Where most of them fall apart for me, including my email/Google Inbox set up, was remembering to write down the things that I needed to do. If you don’t get your tasks into your system you’re not going to remember to do them so your system falls apart. And that is precisely what happens. I forget to do things that I should or need to be doing because I don’t add them to my task manager. There was a big barrier to collecting new tasks into Inbox that weren’t email. I’d have to do many steps just to add a task on both my desktop and phone. The work involved was high so I tended to not record them and subsequently forgot about them.
Back to Omnifocus
Omnifocus is great if you have a process for keeping track of your tasks because it can be customized to your hearts delight. But that’s the problem, unless you know how you are going to tackle your productivity you find yourself fiddling with the application more than actually doing things. This was my problem the first time that I used Omnifocus, I fiddled with the organization and never got into a groove collecting and completing tasks. My process for reviewing and using the app fell apart because a lacked a concrete process for doing both.
This time around I tried to take the things I learned from my email lists. I keep only one major list that houses a majority of my tasks this way I can ignore the complexity that can develop from maintaining too many open projects. I do have some individual projects that. I use contexts for work, home, computer, phone, email and errand. These sum up a majority of contexts that I’m in.
Collection with Omnifocus
One of the biggest reasons I choose to come back to Omnifocus was for the many ways I could record tasks. My favorite has quickly become Siri and the auto import from Reminders app. I’ll ask Siri on my phone or watch to set an iOS reminder and Omnifocus will suck that reminder up into my inbox. Makes recording super simple and can be done almost anywhere. I’ll also use the force tap on the Omnifocus icon to create a new todo in my inbox. I’ll use the Save + to add in multiples at at time. It’s one thing that seems so simple that so many applications get wrong.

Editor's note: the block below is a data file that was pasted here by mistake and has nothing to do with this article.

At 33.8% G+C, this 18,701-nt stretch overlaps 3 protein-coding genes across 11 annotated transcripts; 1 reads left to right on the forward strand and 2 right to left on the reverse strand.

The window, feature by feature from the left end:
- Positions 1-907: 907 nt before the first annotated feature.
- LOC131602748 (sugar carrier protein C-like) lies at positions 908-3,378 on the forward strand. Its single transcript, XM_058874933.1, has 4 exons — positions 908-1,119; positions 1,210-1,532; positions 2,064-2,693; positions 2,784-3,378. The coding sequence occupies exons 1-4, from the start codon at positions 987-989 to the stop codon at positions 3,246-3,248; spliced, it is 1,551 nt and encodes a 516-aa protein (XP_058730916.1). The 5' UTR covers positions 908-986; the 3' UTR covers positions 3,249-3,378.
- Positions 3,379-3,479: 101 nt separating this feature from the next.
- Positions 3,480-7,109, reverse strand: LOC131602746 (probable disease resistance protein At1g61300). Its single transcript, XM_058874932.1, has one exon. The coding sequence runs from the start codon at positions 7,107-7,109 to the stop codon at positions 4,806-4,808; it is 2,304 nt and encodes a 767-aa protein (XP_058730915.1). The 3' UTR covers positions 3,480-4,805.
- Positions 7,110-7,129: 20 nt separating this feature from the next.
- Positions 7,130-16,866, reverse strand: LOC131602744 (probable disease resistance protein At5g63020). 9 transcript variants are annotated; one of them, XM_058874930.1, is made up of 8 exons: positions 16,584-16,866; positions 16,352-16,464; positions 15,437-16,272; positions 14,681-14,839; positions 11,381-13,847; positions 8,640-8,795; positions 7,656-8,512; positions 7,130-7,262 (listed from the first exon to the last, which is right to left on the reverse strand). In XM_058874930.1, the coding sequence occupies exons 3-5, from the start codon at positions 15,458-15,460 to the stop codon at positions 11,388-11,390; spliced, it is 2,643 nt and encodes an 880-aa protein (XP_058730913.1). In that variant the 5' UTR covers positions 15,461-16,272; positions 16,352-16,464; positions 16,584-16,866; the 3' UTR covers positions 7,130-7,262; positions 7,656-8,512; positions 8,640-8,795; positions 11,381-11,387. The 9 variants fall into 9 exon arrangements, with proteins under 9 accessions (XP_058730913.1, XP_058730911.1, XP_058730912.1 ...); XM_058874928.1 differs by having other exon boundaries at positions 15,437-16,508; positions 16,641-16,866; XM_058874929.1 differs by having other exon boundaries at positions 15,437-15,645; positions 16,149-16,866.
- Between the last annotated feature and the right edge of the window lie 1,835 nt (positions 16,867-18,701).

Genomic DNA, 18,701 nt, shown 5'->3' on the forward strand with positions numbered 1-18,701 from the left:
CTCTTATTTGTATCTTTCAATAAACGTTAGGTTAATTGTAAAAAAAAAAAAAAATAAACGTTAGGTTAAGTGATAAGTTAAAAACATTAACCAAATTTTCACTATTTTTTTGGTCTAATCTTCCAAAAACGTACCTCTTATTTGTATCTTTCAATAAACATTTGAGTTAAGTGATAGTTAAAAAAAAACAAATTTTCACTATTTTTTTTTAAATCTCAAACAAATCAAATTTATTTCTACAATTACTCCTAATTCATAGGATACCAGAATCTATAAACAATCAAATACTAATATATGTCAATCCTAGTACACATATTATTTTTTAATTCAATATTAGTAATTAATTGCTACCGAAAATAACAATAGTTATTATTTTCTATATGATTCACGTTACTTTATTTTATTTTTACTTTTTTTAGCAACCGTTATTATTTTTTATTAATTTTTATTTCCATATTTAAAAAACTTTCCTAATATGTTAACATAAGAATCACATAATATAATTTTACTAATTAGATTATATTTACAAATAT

On the desktop I have an Alfred workflow that I had previously. Many apps have this but coming from using Inbox, it felt wonderful to be able to do again. I also can still forward email to Omnifocus and it will create a todo for me. So my inbox isn’t ever littered with things that I need to do.
The rest of the setup
My biggest love of Inbox was it’s snooze and being able to see tasks when I could focus on them. I get overwhelmed by long lists and tend to shut off and not use that system that won’t let me hide all of the things that I need to do but don’t need to do right now. With Omnifocus, I use a combination of start date and flags to show me the tasks that I should be working on. If I don’t think I can get to the task I’ll push the start time out to a day when I think I will be able to focus on it. All my other tasks are hidden from view.
For me the best part of this is setting these to a specific time of the day. For work things I can set them to 8am when I walk in the door. For tasks at home, I set them to 8pm when I think my son will be in bed and I’ll have a few minutes to accomplish some things before I render useless for the night.
I’ve customized my forecast view in Omnifocus to show me all of the current items that are available and flagged or due. The tasks combined with my calendar gives me a good overview of what I’m going to do in the day. On my watch I have a count of the tasks that are ready to do or tasks in my inbox that need to be sorted. This keeps me on top of my lists and keeps me organized.
This set up has been working for me for a few months now and I’m hopeful that I’ve finally gotten to a groove with it.